Semi-intensive L. vannamei farming
The lion’s share of all shrimp farms (i.e. for both Peneaus monodon and Litopenaeus vannamei are semi-intensively farmed in India. These farm systems are found along the entire Indian coastline. Many of the semi-intensive L. vannamei farms are clustered together. In this way, enabling them to take advantage of shared effluent treatment systems (ETS) or biosecurity measures. In order to transform from extensive techniques to semi-intensive techniques certain modifications are needed. These adjustments include, clearing and levelling the pond bottom, digging a canal in the pond bottom, converting from tidal water exchange to pumped water exchange, controlling stocking density, using more fertilizers and providing shrimp feed. When these requirements are fulfilled, the farms are eligible for CAA registration. Farmers need an additional permit when they want to export their L. vannamei shrimps.
|Average stocking density||
|# of crops per year||
2 to 3
|# of days per crop||
Andhra Pradesh and Tamil Nadu: All year round
West Bengal: May to August and September – December
Orissa: April to May and September to November
|Type of farmer||
Small to medium sized farmers
Type of farmers
In 2014 50,240 ha was under culture of L. vannamei. In 2015, the farm area expanded further as almost all farmers with semi-intensive production systems have shifted to L. vannamei. Only 900 farms and clusters of farms with a total farm area of 9,000 ha are legally registered with the Coastal Aquaculture Authority (CAA). CAA approved farms are required to take several bio-security measurements such as bird fences and usage of water intake reservoirs and effluent treatment systems.
Out of the 900 CAA approved farms more than 500 are clusters that accommodate a total of 2,500 small-scale farmers. Farming of L. vannamei is concentrated in Andhra Pradesh but also takes place in the other states along the east coast and in Gujarat.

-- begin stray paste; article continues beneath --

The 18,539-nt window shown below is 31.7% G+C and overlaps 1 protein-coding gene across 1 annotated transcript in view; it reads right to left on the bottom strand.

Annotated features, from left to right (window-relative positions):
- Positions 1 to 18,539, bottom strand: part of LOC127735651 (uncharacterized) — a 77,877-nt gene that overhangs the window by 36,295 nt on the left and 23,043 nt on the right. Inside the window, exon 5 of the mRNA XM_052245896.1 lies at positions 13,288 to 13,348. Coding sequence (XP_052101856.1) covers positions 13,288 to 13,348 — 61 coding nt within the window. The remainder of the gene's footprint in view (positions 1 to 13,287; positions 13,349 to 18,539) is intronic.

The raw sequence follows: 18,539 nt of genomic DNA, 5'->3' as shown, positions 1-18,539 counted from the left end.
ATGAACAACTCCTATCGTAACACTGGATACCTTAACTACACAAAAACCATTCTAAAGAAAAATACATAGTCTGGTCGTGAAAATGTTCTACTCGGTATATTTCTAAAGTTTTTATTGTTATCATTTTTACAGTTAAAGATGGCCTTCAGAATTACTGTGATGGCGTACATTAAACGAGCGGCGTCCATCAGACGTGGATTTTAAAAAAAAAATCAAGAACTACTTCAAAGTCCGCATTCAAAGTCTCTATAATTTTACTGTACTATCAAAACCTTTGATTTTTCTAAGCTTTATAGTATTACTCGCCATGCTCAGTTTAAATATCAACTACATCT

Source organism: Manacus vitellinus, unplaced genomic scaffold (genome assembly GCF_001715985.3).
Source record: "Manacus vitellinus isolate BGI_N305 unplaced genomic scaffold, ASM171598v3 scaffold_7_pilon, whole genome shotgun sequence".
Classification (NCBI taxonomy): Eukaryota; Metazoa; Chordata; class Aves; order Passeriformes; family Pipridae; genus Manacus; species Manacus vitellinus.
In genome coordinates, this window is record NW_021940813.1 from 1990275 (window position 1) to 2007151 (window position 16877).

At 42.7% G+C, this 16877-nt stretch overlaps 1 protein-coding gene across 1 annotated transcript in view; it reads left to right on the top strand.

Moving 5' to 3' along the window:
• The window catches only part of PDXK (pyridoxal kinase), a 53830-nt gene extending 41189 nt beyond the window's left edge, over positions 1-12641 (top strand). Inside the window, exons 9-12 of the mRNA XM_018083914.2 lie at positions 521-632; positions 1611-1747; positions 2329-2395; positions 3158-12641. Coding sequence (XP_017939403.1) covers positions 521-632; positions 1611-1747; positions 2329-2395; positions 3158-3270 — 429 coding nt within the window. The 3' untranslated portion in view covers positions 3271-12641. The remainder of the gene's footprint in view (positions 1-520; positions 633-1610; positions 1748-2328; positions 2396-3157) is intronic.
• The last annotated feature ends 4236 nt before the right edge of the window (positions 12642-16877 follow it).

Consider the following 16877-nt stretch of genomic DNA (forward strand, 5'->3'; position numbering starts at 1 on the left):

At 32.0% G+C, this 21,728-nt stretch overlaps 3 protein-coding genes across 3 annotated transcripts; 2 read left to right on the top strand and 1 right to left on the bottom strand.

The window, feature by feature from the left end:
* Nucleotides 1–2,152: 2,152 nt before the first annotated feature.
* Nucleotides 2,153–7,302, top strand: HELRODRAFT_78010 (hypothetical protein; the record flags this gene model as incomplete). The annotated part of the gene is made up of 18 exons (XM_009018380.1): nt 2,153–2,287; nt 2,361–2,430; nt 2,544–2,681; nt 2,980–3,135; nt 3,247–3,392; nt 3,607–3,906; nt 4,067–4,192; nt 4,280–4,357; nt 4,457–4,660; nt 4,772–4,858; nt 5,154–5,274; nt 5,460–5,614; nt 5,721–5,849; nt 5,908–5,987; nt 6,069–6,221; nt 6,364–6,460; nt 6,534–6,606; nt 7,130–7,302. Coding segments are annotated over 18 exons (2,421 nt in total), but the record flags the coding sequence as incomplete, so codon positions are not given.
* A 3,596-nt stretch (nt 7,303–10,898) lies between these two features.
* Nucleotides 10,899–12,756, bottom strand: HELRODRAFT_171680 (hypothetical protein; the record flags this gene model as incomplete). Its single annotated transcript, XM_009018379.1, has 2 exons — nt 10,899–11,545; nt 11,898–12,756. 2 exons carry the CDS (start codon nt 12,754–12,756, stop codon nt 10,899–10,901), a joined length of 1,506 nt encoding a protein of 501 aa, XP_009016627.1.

Production and harvesting system
Average pond size in semi-intensive L. vannamei systems vary from 0.2 to 0.5 ha. There is a regular water exchange through pumps and canals. Most farms do not use water reservoirs for water intake or treatment tanks for water outlet. The duration of cultivation at the CAA approved farms varies from 85 up to 175 (average 119) days depending on the target harvest size. The ponds are emptied completely at the time of harvest. On average shrimps are harvested at 26 grams with a range from 18 to 35 grams. Survival rates in this systems is quite high, ranging from 78% to 98%.
Target species and byproducts
In this system only L. vannamei is cultured.
Stocking densities and productivity
Stocking density ranges from 0.11 to 0.69 million post-larvae per hectare. The average annual productivity from CAA approved farms was 10.6 tonnes per hectare with a range from 6.42 to 17.5 tonnes per hectare in 2014.
Use of seed, feed and other inputs
Farmers use post-larvae from hatcheries. These are often located in Andhra Pradesh and Tamil Nadu. In other states a network of agents and dealers distributes post-larvae. The quality of these post-larvae is often less. Farmers are increasingly starting to use nurseries to enable post-larvae to acclimatize to local conditions before being released into larger grow-out ponds.
Shrimp are fed commercial feed. Farmers tend to use chemicals and probiotics to prevent disease outbreaks and to maximize yields.
Climates along the east and west coast vary widely, resulting in ranging cropping patterns. While Andrhra Pradesh and Tamil Nadu tend to have three crops a year (all year round). West Bengal, Orissa and also Gujarat have only one or two crops. In West-Bengal the stocking season is from mid February until mid September. The first harvest takes place from the end of May until August, the second from September to early December. In Orissa the first crop is stocked from January until March and harvested in April and May. The second crop is stocked from June until August and harvested from September until November.